36 yo AA male is brought in by EMS at 8 am stating that he has been awake, lying in bed since 3 am unable to move or feel his legs. Wary and pensive he states that he lives alone, is the youngest of four with no pertinent family history and has been feeling weak not having much of an appetite in the last few days. This time of year is hard for him as he still mourns his mother’s death. He was able to move all of his extremities yesterday. He denies IVDA, trauma, is unemployed and says that he should be taking medicines (for something, but he is not sure what it is for) and has not taken any in a long time. He denies fever, chills, URI symptoms, chest pain, bladder bowel issues or back pain. The ROS is remarkable only for his lower extremity complaints. The patient is placed in the Resuscitation bay, the nurses establish IV access, draw and hold blood for labs, and the ER techs work towards placing the patient on the monitor.
Vitals: Temp: 36.8°C, HR 94, RR 20 120/72 98% on RA.
I ask the patient to move his legs and he is only able to move his feet in a circular fashion. He is unable to lift either leg against gravity. Checking sensation, it appeared he had loss of sensation of both legs. Pokes along the feet elicit a response, above the feet…no response. Upper extremity strength is 5/5 bilaterally and normal sensation. The cranial nerves are intact and I am unable to elicit deep tendon reflexes at the patella or ankle. Rectal Exam reveals a normal rectal tone. The rest of the physical exam is unremarkable.
I look up at the monitor and the patient is in a stable wide complex tachycardia, in mid-sentence as he tells us he has no allergies, his eyes roll to the back of his head and he arrests. We initiate ACLS protocol; he receives a jolt of electricity at 200J and wakes up amnestic to the events. He returns to a sinus rhythm, in time for an EKG and then promptly reverts to a stable wide complex tachycardia.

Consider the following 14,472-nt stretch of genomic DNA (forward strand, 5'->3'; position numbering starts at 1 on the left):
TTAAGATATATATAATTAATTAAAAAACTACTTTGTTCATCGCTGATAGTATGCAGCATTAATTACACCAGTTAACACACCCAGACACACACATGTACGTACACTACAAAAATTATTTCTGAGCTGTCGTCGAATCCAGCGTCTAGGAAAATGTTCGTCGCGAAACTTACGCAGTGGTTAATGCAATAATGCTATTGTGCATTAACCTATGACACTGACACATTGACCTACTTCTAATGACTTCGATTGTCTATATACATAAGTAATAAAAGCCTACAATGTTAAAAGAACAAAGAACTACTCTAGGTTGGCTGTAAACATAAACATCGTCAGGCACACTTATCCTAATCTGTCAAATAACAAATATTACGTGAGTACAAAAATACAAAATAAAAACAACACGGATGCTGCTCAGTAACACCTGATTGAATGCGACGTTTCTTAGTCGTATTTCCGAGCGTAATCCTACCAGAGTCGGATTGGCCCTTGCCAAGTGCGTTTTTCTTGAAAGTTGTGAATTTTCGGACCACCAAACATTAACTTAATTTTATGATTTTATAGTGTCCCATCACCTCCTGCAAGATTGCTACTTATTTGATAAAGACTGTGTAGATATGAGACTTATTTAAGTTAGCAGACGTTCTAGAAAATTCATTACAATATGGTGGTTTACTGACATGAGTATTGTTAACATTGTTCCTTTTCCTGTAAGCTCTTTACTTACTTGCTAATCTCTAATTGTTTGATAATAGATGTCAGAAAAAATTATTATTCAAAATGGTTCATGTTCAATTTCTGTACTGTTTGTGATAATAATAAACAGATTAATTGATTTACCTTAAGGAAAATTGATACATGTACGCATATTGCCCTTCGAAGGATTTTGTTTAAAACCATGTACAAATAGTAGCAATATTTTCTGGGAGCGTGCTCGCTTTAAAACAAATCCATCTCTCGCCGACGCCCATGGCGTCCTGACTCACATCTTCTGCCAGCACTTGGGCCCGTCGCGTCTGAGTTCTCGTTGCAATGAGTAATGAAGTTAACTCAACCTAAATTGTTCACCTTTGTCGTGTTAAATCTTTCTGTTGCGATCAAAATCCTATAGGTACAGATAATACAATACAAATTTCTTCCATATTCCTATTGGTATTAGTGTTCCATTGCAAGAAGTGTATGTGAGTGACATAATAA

We start an Amiodarone drip, hang Magnesium Sulfate 2gms IVPB and call the CICU. He is able to tell us that he has no significant surgical history, denies illicit substance use and his EKG shows a QTc of 711 ms. Following a chest x-ray, he arrests again, receives another jolt of electricity, reverts to a sinus rhythm and is started on a Lidocaine drip.
1. What are common clinical manifestations of this disease process?
Thyrotoxic Periodic Paralysis (TPP) usually presents in men between the ages of 20-40 of Asian descent and has been described in the African American, Hispanic and Caucasian populations. Patients will present following heavy exertion and a high carbohydrate meal or in the middle of the night/early morning hours. They’ll note an acute onset of symmetrical proximal lower-extremity muscle paralysis. Acute episodes may be preceded by muscle stiffness, aches or cramps. Emotional stress, infection, alcohol ingestion, exposure to cold and drugs like diuretics, insulin, or steroids may precipitate the attacks.
2. What lab draw will aid in the diagnosis?
New onset arrhythmias should prompt a check of the thyroid function. The cardiac arrhythmias associated with thyroid abnormalities are typically supraventricular in nature. However, there are emerging reports of ventricular abnormalities as a presentation. This patient had a TSH of
3. What should be considered for initial management?
Management should be directed towards correcting the underlying abnormality. For my patient that presents with cardiac instability, replacement of the electrolytes is key. For most patients, starting PTU and Propranolol should be first as the underlying issue is thyrotoxicosis. I got the electrolyte panel first and started potassium replacement.
With TPP hypokalemia is a reflection of the intracellular shift of potassium by the thyroid hormone sensitizing Na+/K+–ATPase rather than depletion of total body potassium. Treatment of TPP includes prevention of this shift of potassium by using Propranolol a nonselective beta-blocker and correcting the underlying hyperthyroid state.
4. What complications should be anticipated in the treatment?
Potassium replacement must occur slowly and with frequent level checks. No more than 90 meq in a 24 hour period so as to prevent rebound hyperkalemia. As the muscles start recovering, they will release the shifted potassium and phosphorus. Aggressive replacement of potassium will cause hyperkalemia. Maintaining a euthyroid state prevents TPP.
The patient was sent to the CICU and was started on PTU and propranolol. He recovered function of his lower extremities, had the antiarrhythmics discontinued and walked out of the hospital 2 days following his initial presentation. He received counseling in regards to medication compliance.
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